A developer/ publisher with the history that Square Enix has needs to be careful when its goal is to pull on the nostalgia strings. It’s a fine idea in principle to give your longest fans something that reminds them why they loved your games in the first place while introducing a new legion of fans to truly classic gameplay, but push things too far and the game becomes a series of in-jokes and fan service which does nothing for anyone but the most crotchety of old-school fans.
Bravely Default is Square Enix’s finest game in years. It’s undeniably nostalgic, but not so overt about it to feel antiquated. It offers impeccable production values, a wonderfully charming quest, and some genuine innovations in the combat system that I hope becomes a standard in the future. In fact, as brave (hah! pun!) as this call is to make, I’m going to make it: Bravely Default is the finest game on the 3DS. And no, I haven’t forgotten that Fire Emblem: Awakening exists.
The first hour of the game presented me with every trope that I could possibly expect from a classically-themed Final Fantasy game (which Bravely Default’s subtitle: Flying Fairy, clearly alludes to). There are crystals, a potential apocalypse, heroes joined together by chance, and a job system complete with everything from Freelancer to White Mage, Monk, and Dancer.
In fact, there’s even a bridge to the north of the town that the adventure begins in that is at first destroyed. Long time Final Fantasy fans will of course recognise that as the precise manner in which the first Final Fantasy began, and it serves much the same purpose here; until they cross that bridge players are in a relatively safe zone and being eased into the game. After the bridge the gloves come off and Bravely Default seeks to test your capacity for both skill and strategy. The only way to play this game is on the hardest difficulty setting because there’s a purity of vision when bosses aren’t easily exploited and are ready to pounce on strategic mistakes harshly.
For example; one of the early bosses is a black mage, and one of the treasures in the lead-up to that boss is a “mage masher”; a dagger capable of silencing enemies with a successful hit. In theory that weapon should make a boss encounter with a mage a cakewalk, since a silenced foe is incapable of casting magic spells and mages generally have weak physical attacks, and the fact that the players are given it as a treasure is a sure-fire sign that we’re meant to use it on him, right?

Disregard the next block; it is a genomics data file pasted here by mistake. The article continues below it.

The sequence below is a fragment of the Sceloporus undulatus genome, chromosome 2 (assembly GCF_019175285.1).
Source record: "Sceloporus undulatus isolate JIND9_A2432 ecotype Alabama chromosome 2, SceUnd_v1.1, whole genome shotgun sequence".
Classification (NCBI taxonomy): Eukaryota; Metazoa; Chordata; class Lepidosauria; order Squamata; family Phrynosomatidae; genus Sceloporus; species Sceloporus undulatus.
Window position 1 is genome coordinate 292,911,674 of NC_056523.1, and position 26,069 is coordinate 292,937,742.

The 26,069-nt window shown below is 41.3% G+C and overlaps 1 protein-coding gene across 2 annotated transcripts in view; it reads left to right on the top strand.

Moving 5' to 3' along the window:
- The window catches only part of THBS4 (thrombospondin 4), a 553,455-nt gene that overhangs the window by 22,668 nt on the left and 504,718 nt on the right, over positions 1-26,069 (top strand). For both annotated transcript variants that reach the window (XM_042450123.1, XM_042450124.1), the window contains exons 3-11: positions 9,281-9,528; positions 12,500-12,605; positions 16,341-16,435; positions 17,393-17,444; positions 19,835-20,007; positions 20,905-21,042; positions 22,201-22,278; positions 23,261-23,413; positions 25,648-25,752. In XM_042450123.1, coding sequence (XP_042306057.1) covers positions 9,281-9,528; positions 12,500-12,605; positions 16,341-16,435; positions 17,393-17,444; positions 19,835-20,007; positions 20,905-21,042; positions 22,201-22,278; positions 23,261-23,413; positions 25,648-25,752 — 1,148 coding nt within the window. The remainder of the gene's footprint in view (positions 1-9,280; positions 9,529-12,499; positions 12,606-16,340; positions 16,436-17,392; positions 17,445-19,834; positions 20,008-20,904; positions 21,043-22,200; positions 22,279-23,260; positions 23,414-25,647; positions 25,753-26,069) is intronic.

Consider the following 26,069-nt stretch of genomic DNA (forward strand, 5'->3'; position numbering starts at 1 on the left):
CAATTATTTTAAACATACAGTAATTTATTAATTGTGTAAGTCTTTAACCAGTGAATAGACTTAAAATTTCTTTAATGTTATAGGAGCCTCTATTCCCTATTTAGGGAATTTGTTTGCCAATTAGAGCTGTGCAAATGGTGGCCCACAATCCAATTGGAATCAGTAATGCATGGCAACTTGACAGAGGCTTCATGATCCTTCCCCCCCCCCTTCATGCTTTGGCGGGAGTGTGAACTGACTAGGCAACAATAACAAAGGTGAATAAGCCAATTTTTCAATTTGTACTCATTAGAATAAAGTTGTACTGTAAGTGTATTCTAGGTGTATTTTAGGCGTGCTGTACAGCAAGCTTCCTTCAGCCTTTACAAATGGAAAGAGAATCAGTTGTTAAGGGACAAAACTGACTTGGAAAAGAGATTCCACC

I went into that battle full of confidence. Bravely Default has a gameplay system where it’s possible to sacrifice a few turns (or, essentially, go into “negative turns”) in order to enact an all-out attack on an enemy; hopefully taking him/ her down before they can attack back. So, filled with confidence, I did go all-out in an attempt to overwhelm the boss, relying on the equipped mage masher to silence any counter attacks if the first assault wasn’t enough to completely deplete the boss’ health. But the mage masher didn’t work, the boss wasn’t silenced, and then I got to sit there and watch as three rounds of fire spells decimated my party before any of them were able to act again. Game over.
That the game was so willing to challenge me by deliberately defying my expectations struck me as brave indeed when modern game design wisdom seems to suggest that accessibility is key and there’s a risk you’ll put someone off your game if there are any genuine surprises within it. I found the experience anything but frustrating, however. In fact, I was immediately inspired to try the battle again. Without spending any time grinding up experience, I reloaded the game and went back into that boss battle with a more prudent and long-term strategy. The mage masher still failed to silence the enemy once, but I was able to win the battle. That’s the brilliance of Bravely Default; it’s not a game that relies on experience grinding, nor is it too easy. It’s a game that demands players experiment and find the right combination of skills and abilities to tackle a given situation.